In 2010, Corey Rae was voted prom queen of her high school. She remembers the moment as clear as day: It was seven months after she began her transition, which included growing out her hair and wearing her mom’s clothes. The room went still. She made a beeline to the stage. And as she put on the crown, she looked out into the crowd, and for the first time, she felt seen. “It was the movie moment I always wanted. I always wanted to be the most popular girl in school,” says Rae, who was honored with the Impact award at BlogHerHealth19’s Voices of the Year ceremony on Wednesday.
But it wasn’t until a year later that Rae realized she made history that night as the world’s first transgender prom queen. “I had no idea what I was doing. There was no social media. There were no influencers. There was no Caitlyn Jenner. Laverne Cox wasn’t the star that she was yet,” Rae tells StyleCaster. “I didn’t realize I was the big first. I didn’t realize it was historic. But I also ran away from that.” Because of her “passing privilege,” Rae was able to live “stealth” for the next five years, with the people around her having no idea she was transgender.
And though she discovered that she was the first transgender prom queen in 2011—after reading about another transgender woman who was named prom queen subsequently—Rae didn’t come out as transgender until a 2016 tragedy. She was motivated to use her voice following that year’s Pulse nightclub shooting in Orlando, Florida. Starting with a Facebook post titled, “Allow Me Reintroduce Myself,” Rae started writing about her transgender experience for sites like StyleCaster and soon became a powerful voice and activist for the transgender community. “The world saw me as a transgender woman, and I have since been writing about and blogging about my experience as a transgender woman in modern day and redefining what that means,” Rae said during her acceptance speech at BlogHerHealth19. “We do everything any other woman can, right? Like accepting awards.”
But Rae isn’t done yet. For Rae, the biggest misconception she hopes to change about the transgender community is that trans people are born as either men or women. “This is what I try to put out most: I wasn’t born a boy and I wasn’t born a girl. I was born transgender. And that in itself is real. I was born transgender,” she says. “Call it two-spirit, call it intersex, call it third gender, whatever you want call it. Perhaps there’s no gender at all. But what we are are individuals who were ostracized at one point and are now having a revolution.”
And though Rae acknowledges her platform isn’t as large as other activists, she know it’s growing, and if she can impact one person, her job is done. “My whole job as a person on this earth and body and this life is about making sure we view transgender women differently. Just by reading it, you are viewing someone differently,” Rae says. “If I can help anyone, cisgender or transgender, in discovering themselves, it’s an honor in itself.”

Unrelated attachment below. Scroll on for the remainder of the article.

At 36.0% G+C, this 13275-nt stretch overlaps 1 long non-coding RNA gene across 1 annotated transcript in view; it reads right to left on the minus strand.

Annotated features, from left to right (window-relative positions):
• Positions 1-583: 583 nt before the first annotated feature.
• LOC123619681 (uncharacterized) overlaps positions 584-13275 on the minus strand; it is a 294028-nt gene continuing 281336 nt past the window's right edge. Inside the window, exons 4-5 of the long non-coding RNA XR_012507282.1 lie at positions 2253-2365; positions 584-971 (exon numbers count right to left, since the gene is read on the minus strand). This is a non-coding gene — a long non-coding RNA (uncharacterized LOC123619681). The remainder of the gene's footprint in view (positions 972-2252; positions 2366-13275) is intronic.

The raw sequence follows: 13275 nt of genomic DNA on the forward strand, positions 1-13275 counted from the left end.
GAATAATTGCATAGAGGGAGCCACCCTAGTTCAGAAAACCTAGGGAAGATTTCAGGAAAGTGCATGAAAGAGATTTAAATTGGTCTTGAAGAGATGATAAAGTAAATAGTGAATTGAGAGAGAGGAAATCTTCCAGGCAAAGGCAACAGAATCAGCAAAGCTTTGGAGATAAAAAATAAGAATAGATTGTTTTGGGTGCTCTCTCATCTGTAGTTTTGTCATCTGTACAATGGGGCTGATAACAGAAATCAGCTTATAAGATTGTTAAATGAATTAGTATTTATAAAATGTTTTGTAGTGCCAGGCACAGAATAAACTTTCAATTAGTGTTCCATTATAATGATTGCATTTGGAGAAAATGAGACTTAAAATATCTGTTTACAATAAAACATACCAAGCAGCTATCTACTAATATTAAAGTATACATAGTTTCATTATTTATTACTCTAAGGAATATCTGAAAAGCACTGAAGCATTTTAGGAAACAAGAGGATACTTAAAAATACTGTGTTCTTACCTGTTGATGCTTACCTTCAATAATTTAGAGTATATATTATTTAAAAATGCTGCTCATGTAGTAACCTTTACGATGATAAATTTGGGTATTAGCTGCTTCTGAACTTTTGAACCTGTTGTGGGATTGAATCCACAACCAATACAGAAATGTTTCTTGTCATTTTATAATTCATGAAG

Along with Rae, nine other women—including March for Our Lives activist Edna Chavez, documentarian Amy Ziering and Olympic gymnast and sexual abuse survivor Jordyn Wieber—were also named BlogHerHealth19’s Voices of the Year. In her acceptance speech, Wieber talked about how a year ago she was standing at a similar podium, except she wasn’t accepting an award. She was giving her impact speech, alongside 155 other women and gymnasts who accused former USA Gymnastics doctor Larry Nassar of sexual abuse. “It’s crazy to think that almost exactly a year ago today that I stood at a podium just like this except it wasn’t on a stage,” Wieber said in her speech. “It was in a courtroom. Not only me, but hundreds of other women stood in that courtroom and gave our impact speeches, and we were able to put one of the most prolific child sexual abusers in prison for life.”
Wieber was one of the last women to come out as survivors of Nassar’s sexual abuse. It wasn’t until she saw trial begin on TV and saw her peers, including her Fierce Five teammate Aly Raisman, speak out against Nassar that she felt the courage to do so herself. “As an Olympian and as a leader in the sport of gymnastics, I felt I almost had a responsibility, and it was my duty to try to protect future girls who one day want to make it to the Olympics or the little girls who reminded me of myself when I started gymnastics when I was 4 years old,” Wieber tells StyleCaster.
Now, as a gymnastics coach for UCLA, Wieber, who retired from gymnastics in 2015, is using her power to lobby for advocacy for sexual abuse and change the sport of gymnastics, so others don’t have to experience what she went through. ”The thought of all the little girls out there who want to be gymnasts and want to be the Olympics someday, it kills me to think they would be competing in a sport that’s not safe,” Wieber said in her speech. “So that has fueled this fire in me to make the sports safer and change that culture of winning at all costs and putting money over safety of young kids … I want to challenge you all: Continue to listen and believe survivors.”